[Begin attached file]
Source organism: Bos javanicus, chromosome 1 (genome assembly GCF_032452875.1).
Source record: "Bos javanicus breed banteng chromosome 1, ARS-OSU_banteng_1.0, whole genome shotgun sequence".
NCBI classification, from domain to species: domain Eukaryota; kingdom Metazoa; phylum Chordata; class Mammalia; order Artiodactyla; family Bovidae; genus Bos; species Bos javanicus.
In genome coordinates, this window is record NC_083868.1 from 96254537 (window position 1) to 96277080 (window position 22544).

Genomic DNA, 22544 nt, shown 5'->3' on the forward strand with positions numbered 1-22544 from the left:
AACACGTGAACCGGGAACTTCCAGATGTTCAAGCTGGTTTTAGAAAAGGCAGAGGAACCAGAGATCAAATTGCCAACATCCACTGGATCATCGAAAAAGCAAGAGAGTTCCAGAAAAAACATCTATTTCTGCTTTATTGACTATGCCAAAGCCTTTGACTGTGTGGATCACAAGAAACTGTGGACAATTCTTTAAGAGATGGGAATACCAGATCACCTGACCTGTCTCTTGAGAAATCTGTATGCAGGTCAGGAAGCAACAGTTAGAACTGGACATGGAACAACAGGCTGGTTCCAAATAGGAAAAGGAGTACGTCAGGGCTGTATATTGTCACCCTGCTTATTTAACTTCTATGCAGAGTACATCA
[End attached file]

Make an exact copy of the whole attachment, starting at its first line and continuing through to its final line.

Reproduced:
Source organism: Bos javanicus, chromosome 1 (genome assembly GCF_032452875.1).
Source record: "Bos javanicus breed banteng chromosome 1, ARS-OSU_banteng_1.0, whole genome shotgun sequence".
NCBI classification, from domain to species: domain Eukaryota; kingdom Metazoa; phylum Chordata; class Mammalia; order Artiodactyla; family Bovidae; genus Bos; species Bos javanicus.
In genome coordinates, this window is record NC_083868.1 from 96254537 (window position 1) to 96277080 (window position 22544).

Genomic DNA, 22544 nt, shown 5'->3' on the forward strand with positions numbered 1-22544 from the left:
AACACGTGAACCGGGAACTTCCAGATGTTCAAGCTGGTTTTAGAAAAGGCAGAGGAACCAGAGATCAAATTGCCAACATCCACTGGATCATCGAAAAAGCAAGAGAGTTCCAGAAAAAACATCTATTTCTGCTTTATTGACTATGCCAAAGCCTTTGACTGTGTGGATCACAAGAAACTGTGGACAATTCTTTAAGAGATGGGAATACCAGATCACCTGACCTGTCTCTTGAGAAATCTGTATGCAGGTCAGGAAGCAACAGTTAGAACTGGACATGGAACAACAGGCTGGTTCCAAATAGGAAAAGGAGTACGTCAGGGCTGTATATTGTCACCCTGCTTATTTAACTTCTATGCAGAGTACATCA